This month marks the 10th anniversary of my arrival in the United States from Hungary. I am not a citizen yet, but because I've spent all of my adult life in the US, I consider myself at least an honorary citizen - if such a title exists.
I am, of course, officially a "resident alien," but the term has always given me the chills. "Alien," to me, implies that I am a stranger to this planet, that I am a little green creature with one eye and antennae on my egg-shaped head. But if you were to see me or talk to me, you wouldn't know that I wasn't born here - I am proud to say that I don't have a discernible foreign accent (some people think I am from New Jersey), and I fit in quite seamlessly and effortlessly.
I arrived here as a bright-eyed and eager 18-year-old hoping to spend one year at an American college - that's all my scholarship covered at that point. But through the generosity of many friends and strangers, my scholarship was extended for two, three, then four years. Before I knew it I had graduated, started my first "grown-up" job at a newspaper, and met the man who would become my husband.
Of course, boiled down to one paragraph, it all seems pretty easy and effortless.
What is not apparent are the sacrifices my family made so that I could live the American Dream, sacrifices that included the incredible number of plane tickets my parents purchased, the many care packages that kept me going when I was homesick, and the countless transatlantic phone calls that transported familiar voices to my dorm room or apartment.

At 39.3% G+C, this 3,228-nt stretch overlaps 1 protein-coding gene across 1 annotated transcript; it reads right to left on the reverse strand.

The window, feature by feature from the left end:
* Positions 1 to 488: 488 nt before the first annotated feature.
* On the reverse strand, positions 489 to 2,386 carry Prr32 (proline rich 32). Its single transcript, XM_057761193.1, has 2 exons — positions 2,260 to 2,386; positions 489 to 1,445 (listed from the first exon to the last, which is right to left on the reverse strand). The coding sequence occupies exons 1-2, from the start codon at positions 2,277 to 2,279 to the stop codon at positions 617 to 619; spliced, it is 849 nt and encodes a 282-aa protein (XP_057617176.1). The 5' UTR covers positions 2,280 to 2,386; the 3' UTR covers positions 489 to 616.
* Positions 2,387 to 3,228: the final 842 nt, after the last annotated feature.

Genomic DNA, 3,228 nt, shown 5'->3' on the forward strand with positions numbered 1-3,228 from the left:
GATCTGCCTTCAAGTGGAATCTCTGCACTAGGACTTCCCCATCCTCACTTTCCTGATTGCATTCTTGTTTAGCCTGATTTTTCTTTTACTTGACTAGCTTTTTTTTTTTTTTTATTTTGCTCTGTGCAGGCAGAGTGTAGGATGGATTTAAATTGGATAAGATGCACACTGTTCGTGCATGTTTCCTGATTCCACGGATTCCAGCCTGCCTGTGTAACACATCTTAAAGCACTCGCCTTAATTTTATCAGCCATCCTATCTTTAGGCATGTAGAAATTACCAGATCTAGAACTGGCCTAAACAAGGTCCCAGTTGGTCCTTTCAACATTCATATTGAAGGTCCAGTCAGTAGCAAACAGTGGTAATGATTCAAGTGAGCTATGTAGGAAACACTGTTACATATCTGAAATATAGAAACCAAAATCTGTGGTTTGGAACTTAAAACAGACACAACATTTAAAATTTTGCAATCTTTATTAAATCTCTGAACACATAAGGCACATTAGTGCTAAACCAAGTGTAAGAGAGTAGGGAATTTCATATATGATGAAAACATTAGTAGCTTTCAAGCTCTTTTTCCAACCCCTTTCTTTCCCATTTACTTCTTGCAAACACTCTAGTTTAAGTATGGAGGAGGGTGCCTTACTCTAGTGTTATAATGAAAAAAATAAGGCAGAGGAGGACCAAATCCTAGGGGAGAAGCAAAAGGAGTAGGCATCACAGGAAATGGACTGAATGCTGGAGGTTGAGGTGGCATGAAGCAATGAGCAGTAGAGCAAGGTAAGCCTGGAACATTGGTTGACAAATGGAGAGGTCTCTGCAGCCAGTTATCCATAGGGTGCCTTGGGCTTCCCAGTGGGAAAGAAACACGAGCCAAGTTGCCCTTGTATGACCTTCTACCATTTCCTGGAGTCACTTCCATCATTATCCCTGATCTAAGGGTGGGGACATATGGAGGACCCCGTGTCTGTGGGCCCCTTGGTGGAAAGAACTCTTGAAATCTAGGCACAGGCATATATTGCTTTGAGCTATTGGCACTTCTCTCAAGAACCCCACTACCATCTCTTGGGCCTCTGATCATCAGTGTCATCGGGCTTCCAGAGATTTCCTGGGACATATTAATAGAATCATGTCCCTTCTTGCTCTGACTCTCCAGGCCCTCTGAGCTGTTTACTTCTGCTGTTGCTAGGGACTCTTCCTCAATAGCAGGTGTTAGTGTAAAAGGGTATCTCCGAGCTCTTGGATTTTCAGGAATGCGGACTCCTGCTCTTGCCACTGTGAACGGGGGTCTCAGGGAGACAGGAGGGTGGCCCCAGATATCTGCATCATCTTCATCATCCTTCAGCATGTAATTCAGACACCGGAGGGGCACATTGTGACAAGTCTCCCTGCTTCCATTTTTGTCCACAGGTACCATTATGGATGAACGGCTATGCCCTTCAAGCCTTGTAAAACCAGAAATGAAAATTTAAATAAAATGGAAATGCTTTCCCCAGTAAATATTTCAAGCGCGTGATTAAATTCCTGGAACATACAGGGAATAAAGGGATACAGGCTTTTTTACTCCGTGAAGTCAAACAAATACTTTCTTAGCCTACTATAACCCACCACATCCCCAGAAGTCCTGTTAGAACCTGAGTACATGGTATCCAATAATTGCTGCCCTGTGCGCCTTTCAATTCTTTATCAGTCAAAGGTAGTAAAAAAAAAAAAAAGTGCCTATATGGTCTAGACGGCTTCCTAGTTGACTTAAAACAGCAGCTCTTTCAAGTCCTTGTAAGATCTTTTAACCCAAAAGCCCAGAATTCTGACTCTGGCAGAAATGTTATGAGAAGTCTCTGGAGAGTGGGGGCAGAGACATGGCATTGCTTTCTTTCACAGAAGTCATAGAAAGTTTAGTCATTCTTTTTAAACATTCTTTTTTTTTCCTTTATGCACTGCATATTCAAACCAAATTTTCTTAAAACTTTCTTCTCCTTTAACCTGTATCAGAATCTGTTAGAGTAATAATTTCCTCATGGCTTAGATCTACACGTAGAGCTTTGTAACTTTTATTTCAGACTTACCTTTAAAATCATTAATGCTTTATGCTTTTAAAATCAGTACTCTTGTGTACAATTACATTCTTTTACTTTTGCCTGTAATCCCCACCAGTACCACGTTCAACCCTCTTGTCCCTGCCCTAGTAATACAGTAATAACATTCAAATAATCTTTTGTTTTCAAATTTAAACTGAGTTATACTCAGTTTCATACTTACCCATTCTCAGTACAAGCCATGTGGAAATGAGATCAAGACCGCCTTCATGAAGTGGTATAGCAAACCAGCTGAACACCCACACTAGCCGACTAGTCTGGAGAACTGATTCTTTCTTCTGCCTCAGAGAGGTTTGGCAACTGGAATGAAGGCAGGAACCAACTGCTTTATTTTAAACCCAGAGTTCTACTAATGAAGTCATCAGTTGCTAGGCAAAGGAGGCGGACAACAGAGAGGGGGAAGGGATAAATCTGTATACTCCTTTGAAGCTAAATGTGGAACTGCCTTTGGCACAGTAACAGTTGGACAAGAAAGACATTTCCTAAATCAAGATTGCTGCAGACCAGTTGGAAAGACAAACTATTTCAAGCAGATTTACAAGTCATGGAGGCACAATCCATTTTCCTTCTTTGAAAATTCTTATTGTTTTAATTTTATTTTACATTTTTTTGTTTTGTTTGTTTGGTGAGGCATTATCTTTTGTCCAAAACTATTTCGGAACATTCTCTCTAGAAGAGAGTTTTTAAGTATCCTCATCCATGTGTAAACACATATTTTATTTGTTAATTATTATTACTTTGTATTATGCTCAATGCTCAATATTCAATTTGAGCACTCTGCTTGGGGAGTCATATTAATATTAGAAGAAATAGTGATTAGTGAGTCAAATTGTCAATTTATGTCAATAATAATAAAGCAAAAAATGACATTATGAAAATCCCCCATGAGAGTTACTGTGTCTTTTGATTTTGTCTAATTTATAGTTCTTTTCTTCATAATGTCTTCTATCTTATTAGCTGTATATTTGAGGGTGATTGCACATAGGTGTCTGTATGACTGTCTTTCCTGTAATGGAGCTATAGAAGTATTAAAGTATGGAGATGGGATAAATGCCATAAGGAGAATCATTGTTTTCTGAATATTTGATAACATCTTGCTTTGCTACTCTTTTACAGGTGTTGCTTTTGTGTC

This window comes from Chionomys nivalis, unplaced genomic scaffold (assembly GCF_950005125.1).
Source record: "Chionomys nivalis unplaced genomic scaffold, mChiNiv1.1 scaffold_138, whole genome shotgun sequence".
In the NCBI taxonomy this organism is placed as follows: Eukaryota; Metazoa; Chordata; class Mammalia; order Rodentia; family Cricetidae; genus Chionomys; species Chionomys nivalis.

And while marking this anniversary is a tempting opportunity to grow wistful about birthdays and holidays spent alone, away from home, or the difficult choices all immigrants face, the bigger temptation is to celebrate the past decade.
It was the decade that saw me graduate from college - the first to do so in my dad's family. It also was a time for great self- discovery and a lot of hard work under the guidance of inspiring professors. It was a time to make great friends and fall in love and discover a country too big and too diverse for a little girl from a little country even to imagine.
The past 10 years taught me a lot about surviving the "real world," about being responsible and dependable. I also learned to drive, cook, bake, and do laundry during this time - not to mention manage a budget and deal with finances. I learned to foster important relationships from far away and that distance is not measured in miles when it comes to friends and family.
I grew up in the past 10 years.
For now, my American Dream is simple: I have a college degree, a great job, a nice apartment, and a nice husband. And while this might not seem like a big deal, what is a big deal is the knowledge that America is still the land of opportunity - and that what becomes of my life in the next 10 years is up to me. That is a freedom definitely not available in many parts of the world, and I hope to take full advantage of it.
I am trying to think of an appropriate way to celebrate this anniversary, but so far the only thing that has come to mind is something that I do every day: I get up in the morning, get into my car, and go to work.
I will appreciate the fact that I have a car and a job to go to; I will appreciate the small New England towns I pass on my way to work, the wide, clean highways, the friendliness of the person selling me breakfast, and that my colleagues and friends seldom think or care about the fact that I am not an American citizen.
I am just like them, except for, you know, the antennae on top of my head.